World Health Day: Let’s Talk About a Global Issue Often Ignored
What do you think of when you think of World Health Day?
For many, domestic abuse isn’t on the list of issues they’d think of, but it should be.
Physical or sexual abuse is a public health problem. One that, tragically, affects one third of girls and women worldwide. This isn’t a problem that is limited to certain regions or even countries. It’s one that exists right here in Canada, and in Ontario. In the homes of our family and friends, in the workplaces of of our neighbours, and in our own backyards.
“Gender-based violence happens all over the world. It doesn’t matter what your income, class, race, ethnicity, culture or area code is—it can impact everyone. Gender-based violence does not discriminate.” - Stephanie Montesanti
Intimate partner violence accounts for the vast majority of this abuse, with a study showing that 30% of women have experience some form of violence at the hands of a previous or current partner.
The affect this abuse has is far-reaching and the impacts have a vast affect on public health systems. Long-term issues range from mental health effects like anxiety, depression and suicidal thoughts, to anger and aggression, to difficulty functioning in a job. When children are involved, the risk of the cycle of violence continuing is very real.
We are all affected.
What can YOU do?
There are actions that every single one of us can take to help end the epidemic of gender-based violence, no matter who we know, what we’ve experienced, or where we work.
When we educate ourselves and each other, we can do better. For this World Health Day 2019, help us end violence against women and children by educating yourself on the signs of domestic abuse and reading below to see how we can all make a difference.
Promote healthy relationships. This begins in childhood. Caregivers and parents have a huge role in not only talking about healthy relationships and consent with children, but also demonstrating these values in their own relationships. Adolescence is also such a pivotal point of time where teens need to be learning all about issues such as sex, consent, what abuse is and looks like, and healthy relationships. If you’re looking for some helpful and inspiring content and aren’t sure where to start, check out our Talks for Teens series.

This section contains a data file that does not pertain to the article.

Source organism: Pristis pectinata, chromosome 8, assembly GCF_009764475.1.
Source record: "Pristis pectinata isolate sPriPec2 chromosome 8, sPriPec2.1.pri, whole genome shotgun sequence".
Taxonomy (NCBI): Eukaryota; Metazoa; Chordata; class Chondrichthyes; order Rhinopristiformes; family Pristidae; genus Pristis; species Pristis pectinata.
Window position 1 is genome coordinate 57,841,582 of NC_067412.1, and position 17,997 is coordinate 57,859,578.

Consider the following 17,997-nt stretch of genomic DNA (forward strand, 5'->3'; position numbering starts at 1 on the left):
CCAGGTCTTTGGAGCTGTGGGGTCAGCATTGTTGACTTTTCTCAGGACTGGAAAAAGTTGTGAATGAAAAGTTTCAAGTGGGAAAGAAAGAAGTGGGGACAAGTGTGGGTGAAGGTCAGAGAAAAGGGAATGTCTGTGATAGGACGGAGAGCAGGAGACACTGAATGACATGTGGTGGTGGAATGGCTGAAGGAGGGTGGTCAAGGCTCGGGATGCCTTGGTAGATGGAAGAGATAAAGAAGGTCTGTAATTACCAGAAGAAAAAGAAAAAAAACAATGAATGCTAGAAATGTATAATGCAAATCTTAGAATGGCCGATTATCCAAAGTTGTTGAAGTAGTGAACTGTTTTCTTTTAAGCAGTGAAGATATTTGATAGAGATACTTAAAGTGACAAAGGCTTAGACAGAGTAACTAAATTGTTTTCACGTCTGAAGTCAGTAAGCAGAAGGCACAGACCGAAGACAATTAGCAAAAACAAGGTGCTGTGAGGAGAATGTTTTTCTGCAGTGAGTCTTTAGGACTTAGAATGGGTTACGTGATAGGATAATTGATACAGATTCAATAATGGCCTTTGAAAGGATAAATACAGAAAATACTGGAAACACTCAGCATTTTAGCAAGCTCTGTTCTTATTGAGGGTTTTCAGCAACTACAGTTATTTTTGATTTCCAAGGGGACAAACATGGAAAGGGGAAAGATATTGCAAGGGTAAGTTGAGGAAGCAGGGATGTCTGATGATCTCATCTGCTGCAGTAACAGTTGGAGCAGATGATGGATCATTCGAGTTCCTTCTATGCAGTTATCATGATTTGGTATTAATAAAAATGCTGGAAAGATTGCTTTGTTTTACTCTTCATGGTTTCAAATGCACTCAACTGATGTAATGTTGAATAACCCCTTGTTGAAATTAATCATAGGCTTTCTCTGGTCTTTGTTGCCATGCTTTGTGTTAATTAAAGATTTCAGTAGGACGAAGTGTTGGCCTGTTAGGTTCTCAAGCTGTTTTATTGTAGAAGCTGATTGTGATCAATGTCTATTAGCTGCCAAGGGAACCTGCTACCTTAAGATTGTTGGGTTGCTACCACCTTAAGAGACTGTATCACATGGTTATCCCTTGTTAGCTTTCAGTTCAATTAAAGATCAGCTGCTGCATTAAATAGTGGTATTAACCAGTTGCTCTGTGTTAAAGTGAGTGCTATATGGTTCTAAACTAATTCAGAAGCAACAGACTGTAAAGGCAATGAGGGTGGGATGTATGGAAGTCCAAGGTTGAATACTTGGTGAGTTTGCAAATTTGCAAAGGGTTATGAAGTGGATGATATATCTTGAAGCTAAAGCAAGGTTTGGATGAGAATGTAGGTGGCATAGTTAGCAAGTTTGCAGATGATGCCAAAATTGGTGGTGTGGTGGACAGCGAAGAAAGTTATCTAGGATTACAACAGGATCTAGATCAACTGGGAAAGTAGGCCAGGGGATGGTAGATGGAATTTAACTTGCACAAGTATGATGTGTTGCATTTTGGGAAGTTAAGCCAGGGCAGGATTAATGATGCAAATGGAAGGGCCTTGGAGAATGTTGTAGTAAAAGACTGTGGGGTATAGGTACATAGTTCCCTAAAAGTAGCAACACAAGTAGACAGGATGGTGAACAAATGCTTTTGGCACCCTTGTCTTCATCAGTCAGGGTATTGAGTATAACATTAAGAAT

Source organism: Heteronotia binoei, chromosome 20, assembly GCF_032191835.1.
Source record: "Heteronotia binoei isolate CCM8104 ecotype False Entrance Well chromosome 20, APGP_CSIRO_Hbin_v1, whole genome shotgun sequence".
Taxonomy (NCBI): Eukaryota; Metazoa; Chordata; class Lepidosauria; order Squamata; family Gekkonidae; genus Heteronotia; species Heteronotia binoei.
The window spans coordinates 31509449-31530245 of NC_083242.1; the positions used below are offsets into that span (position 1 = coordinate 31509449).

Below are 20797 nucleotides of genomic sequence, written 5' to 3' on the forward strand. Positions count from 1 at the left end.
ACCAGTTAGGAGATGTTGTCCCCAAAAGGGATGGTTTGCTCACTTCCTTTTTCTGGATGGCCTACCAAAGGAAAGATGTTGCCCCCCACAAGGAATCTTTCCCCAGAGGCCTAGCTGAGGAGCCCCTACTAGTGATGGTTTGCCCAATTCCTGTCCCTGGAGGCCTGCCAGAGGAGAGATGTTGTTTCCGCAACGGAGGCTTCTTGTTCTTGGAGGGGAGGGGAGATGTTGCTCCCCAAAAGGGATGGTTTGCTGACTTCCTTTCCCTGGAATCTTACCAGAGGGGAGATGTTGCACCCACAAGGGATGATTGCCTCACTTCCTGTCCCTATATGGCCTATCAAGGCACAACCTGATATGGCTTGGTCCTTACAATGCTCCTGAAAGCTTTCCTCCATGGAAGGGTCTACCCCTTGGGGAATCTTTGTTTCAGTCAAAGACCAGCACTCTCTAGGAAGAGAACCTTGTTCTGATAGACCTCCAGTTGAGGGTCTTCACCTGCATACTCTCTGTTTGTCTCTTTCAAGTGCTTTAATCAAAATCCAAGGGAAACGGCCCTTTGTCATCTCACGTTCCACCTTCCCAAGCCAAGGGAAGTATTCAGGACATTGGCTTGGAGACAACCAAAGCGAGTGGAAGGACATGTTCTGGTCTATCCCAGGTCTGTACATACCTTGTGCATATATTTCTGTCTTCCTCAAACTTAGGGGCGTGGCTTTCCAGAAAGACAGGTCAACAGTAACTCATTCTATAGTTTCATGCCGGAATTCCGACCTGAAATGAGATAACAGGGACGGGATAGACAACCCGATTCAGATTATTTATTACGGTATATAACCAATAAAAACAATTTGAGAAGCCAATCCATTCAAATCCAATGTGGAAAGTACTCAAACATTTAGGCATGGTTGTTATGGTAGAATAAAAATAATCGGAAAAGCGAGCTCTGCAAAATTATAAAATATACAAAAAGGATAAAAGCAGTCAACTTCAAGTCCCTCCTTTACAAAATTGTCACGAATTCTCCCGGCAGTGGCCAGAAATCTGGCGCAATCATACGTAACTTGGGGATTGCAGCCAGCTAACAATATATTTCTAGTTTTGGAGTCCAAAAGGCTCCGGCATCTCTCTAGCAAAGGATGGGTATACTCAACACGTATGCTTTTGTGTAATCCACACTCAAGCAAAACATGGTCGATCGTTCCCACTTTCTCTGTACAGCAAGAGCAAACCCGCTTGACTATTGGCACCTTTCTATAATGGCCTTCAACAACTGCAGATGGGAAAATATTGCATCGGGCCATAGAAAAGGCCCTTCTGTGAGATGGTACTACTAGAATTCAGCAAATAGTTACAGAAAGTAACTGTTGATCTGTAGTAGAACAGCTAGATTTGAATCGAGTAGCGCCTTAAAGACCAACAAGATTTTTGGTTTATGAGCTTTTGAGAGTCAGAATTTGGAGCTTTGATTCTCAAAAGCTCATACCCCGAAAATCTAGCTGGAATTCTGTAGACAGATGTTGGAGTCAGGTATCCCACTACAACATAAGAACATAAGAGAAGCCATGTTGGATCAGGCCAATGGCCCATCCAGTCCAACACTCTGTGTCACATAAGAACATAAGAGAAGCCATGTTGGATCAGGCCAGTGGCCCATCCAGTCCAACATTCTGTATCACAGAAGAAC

Engage men and boys. Such an important point that can easily be overlooked, yet we need to ensure we’re involving males in the conversations surrounding not only gender-based violence, but also teaching them about concepts like healthy masculinity, abuse prevention, breaking the cycle of violence, and, importantly, rehabilitation options and support for men who have been violent. Yes, this part is important!
Educate. This is key in the journey to ending violence against women. When we are able to educate everyone on the warning signs of domestic abuse and how to help, we are all better equipped to create a safer world for everyone.
Proper tools and support. Knowing a friend, family member, neighbour or co-worker is being abused is not enough. It’s imperative that the necessary support systems are in place, and this almost always involves some level of government support. Safe shelters or a place to escape a violent situation, time off work, financial support, resources and education, legal help. Leaving an abusive relationship is neither easy or quick, but we can make sure women and children’s rights and safety come first by offering the right tools and support for everyone, no matter their circumstances. Click here for a list of resources.
It’s up to all of us to work toward a world that is both safer and healthier, and this includes protecting our women and children from abuse.